Predictive analysis is the art of using past data or occurrences to predict future results.  According to KPMG, this analysis is used by 41% of colleges and universities to determine the makeup of their future admitted students.  Although predictive analysis can give good estimates, it is not a good tool when colleges are looking to grow specific demographics.

“The problem is that colleges have to use their past data to predict future success. And if they haven’t successfully recruited or supported underrepresented students in the past, the model of the “ideal” student will continue to exclude underrepresented students.”  The key here is trying to create an ideal profile for students that are hard to recruit.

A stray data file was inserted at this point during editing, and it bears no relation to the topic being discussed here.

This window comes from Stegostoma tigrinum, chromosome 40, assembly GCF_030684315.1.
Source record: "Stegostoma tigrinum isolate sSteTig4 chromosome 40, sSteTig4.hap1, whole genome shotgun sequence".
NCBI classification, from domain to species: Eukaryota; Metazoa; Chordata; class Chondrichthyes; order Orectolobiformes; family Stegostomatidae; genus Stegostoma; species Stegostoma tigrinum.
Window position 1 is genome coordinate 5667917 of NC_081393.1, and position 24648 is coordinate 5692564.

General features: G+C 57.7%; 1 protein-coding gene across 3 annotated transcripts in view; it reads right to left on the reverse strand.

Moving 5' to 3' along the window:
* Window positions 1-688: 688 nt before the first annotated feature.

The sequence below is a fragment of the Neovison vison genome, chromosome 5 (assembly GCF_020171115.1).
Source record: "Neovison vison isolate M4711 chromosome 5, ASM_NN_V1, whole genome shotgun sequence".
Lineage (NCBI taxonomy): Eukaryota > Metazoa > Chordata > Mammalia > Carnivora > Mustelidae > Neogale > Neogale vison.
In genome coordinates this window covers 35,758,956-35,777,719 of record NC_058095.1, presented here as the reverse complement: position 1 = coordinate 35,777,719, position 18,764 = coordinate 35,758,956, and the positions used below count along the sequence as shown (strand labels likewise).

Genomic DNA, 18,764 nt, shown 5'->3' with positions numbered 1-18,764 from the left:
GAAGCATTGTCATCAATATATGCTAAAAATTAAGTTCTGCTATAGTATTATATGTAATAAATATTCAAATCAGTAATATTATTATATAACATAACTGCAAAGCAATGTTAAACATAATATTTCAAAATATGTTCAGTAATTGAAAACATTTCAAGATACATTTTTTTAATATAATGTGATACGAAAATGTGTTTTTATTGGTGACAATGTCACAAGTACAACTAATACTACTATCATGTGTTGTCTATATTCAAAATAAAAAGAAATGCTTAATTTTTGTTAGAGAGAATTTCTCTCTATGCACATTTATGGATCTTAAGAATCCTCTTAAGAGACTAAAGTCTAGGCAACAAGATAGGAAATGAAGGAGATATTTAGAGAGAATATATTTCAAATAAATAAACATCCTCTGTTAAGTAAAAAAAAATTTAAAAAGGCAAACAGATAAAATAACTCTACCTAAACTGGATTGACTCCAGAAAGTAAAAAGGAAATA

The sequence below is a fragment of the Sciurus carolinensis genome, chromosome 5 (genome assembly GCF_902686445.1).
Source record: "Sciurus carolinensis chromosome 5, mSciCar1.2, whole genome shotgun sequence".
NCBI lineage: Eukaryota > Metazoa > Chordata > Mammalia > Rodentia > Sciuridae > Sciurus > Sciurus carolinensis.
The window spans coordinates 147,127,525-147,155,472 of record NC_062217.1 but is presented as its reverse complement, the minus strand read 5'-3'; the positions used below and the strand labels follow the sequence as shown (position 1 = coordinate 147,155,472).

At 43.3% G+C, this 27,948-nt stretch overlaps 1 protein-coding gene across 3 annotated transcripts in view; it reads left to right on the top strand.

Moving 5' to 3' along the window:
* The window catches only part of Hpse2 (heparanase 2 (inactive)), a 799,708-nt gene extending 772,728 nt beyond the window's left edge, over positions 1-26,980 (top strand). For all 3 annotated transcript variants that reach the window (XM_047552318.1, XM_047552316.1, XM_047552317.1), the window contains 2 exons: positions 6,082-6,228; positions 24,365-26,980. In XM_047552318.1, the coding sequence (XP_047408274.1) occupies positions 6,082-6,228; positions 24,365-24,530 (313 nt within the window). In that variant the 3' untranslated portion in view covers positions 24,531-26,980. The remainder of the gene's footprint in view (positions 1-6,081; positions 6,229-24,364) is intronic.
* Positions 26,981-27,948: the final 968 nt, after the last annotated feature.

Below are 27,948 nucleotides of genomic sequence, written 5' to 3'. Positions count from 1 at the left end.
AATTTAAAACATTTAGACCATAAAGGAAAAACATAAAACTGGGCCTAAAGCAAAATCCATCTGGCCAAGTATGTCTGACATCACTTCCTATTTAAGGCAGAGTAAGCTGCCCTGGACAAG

Most colleges emphasize standard test scores such as the SAT or high school GPA to develop a student’s profile.  This is unfair as a student with a low GPA at High School A may be better prepared than a student with a high GPA at High School B.  In addition, standardized test scores have been repeatedly proven to benefit students from certain areas.  

If colleges are truly seeking to expand the net with underrepresented groups, predictive analysis may have to be limited in order to create better ways to recruit.  Developing new strategies to recruit these groups does not mean a lowering of the bar or unfair advantage, it is taking into account the basic issue with current analytics which is, data can only provide so much information.